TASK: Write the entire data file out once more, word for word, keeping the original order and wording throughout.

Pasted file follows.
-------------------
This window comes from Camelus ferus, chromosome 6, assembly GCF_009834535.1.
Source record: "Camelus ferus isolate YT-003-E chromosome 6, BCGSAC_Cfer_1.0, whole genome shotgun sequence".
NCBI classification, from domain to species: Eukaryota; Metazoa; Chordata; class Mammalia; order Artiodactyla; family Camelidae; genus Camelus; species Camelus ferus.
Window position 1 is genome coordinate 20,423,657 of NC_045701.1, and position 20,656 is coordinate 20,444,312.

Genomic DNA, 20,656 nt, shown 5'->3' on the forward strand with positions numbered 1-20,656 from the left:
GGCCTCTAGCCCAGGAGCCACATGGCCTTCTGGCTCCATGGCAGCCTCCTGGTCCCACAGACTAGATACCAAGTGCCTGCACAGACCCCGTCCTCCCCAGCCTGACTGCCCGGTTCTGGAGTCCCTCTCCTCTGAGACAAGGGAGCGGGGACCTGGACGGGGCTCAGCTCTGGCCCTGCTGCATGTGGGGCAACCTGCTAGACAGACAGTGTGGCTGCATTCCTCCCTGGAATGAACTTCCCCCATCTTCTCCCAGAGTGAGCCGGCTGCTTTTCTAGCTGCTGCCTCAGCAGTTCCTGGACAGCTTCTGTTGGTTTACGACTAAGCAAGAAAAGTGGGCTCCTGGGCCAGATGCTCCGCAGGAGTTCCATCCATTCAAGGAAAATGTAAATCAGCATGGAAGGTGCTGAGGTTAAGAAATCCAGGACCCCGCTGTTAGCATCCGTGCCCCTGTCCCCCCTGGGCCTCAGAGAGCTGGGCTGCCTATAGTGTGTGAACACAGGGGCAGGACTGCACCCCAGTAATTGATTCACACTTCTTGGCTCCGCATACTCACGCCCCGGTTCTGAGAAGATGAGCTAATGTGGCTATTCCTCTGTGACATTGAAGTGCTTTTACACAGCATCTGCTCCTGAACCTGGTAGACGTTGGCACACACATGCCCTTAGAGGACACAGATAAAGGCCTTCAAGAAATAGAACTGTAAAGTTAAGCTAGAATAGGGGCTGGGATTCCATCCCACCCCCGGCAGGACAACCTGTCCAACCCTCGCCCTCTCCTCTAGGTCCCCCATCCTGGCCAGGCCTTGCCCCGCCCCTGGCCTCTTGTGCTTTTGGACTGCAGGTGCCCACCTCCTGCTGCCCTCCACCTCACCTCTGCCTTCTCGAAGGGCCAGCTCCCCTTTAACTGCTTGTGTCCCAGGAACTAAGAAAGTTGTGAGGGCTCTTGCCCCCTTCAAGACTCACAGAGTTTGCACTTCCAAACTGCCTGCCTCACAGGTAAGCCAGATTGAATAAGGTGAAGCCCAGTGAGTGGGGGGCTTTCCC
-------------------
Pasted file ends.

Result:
This window comes from Camelus ferus, chromosome 6, assembly GCF_009834535.1.
Source record: "Camelus ferus isolate YT-003-E chromosome 6, BCGSAC_Cfer_1.0, whole genome shotgun sequence".
NCBI classification, from domain to species: Eukaryota; Metazoa; Chordata; class Mammalia; order Artiodactyla; family Camelidae; genus Camelus; species Camelus ferus.
Window position 1 is genome coordinate 20,423,657 of NC_045701.1, and position 20,656 is coordinate 20,444,312.

Genomic DNA, 20,656 nt, shown 5'->3' on the forward strand with positions numbered 1-20,656 from the left:
GGCCTCTAGCCCAGGAGCCACATGGCCTTCTGGCTCCATGGCAGCCTCCTGGTCCCACAGACTAGATACCAAGTGCCTGCACAGACCCCGTCCTCCCCAGCCTGACTGCCCGGTTCTGGAGTCCCTCTCCTCTGAGACAAGGGAGCGGGGACCTGGACGGGGCTCAGCTCTGGCCCTGCTGCATGTGGGGCAACCTGCTAGACAGACAGTGTGGCTGCATTCCTCCCTGGAATGAACTTCCCCCATCTTCTCCCAGAGTGAGCCGGCTGCTTTTCTAGCTGCTGCCTCAGCAGTTCCTGGACAGCTTCTGTTGGTTTACGACTAAGCAAGAAAAGTGGGCTCCTGGGCCAGATGCTCCGCAGGAGTTCCATCCATTCAAGGAAAATGTAAATCAGCATGGAAGGTGCTGAGGTTAAGAAATCCAGGACCCCGCTGTTAGCATCCGTGCCCCTGTCCCCCCTGGGCCTCAGAGAGCTGGGCTGCCTATAGTGTGTGAACACAGGGGCAGGACTGCACCCCAGTAATTGATTCACACTTCTTGGCTCCGCATACTCACGCCCCGGTTCTGAGAAGATGAGCTAATGTGGCTATTCCTCTGTGACATTGAAGTGCTTTTACACAGCATCTGCTCCTGAACCTGGTAGACGTTGGCACACACATGCCCTTAGAGGACACAGATAAAGGCCTTCAAGAAATAGAACTGTAAAGTTAAGCTAGAATAGGGGCTGGGATTCCATCCCACCCCCGGCAGGACAACCTGTCCAACCCTCGCCCTCTCCTCTAGGTCCCCCATCCTGGCCAGGCCTTGCCCCGCCCCTGGCCTCTTGTGCTTTTGGACTGCAGGTGCCCACCTCCTGCTGCCCTCCACCTCACCTCTGCCTTCTCGAAGGGCCAGCTCCCCTTTAACTGCTTGTGTCCCAGGAACTAAGAAAGTTGTGAGGGCTCTTGCCCCCTTCAAGACTCACAGAGTTTGCACTTCCAAACTGCCTGCCTCACAGGTAAGCCAGATTGAATAAGGTGAAGCCCAGTGAGTGGGGGGCTTTCCC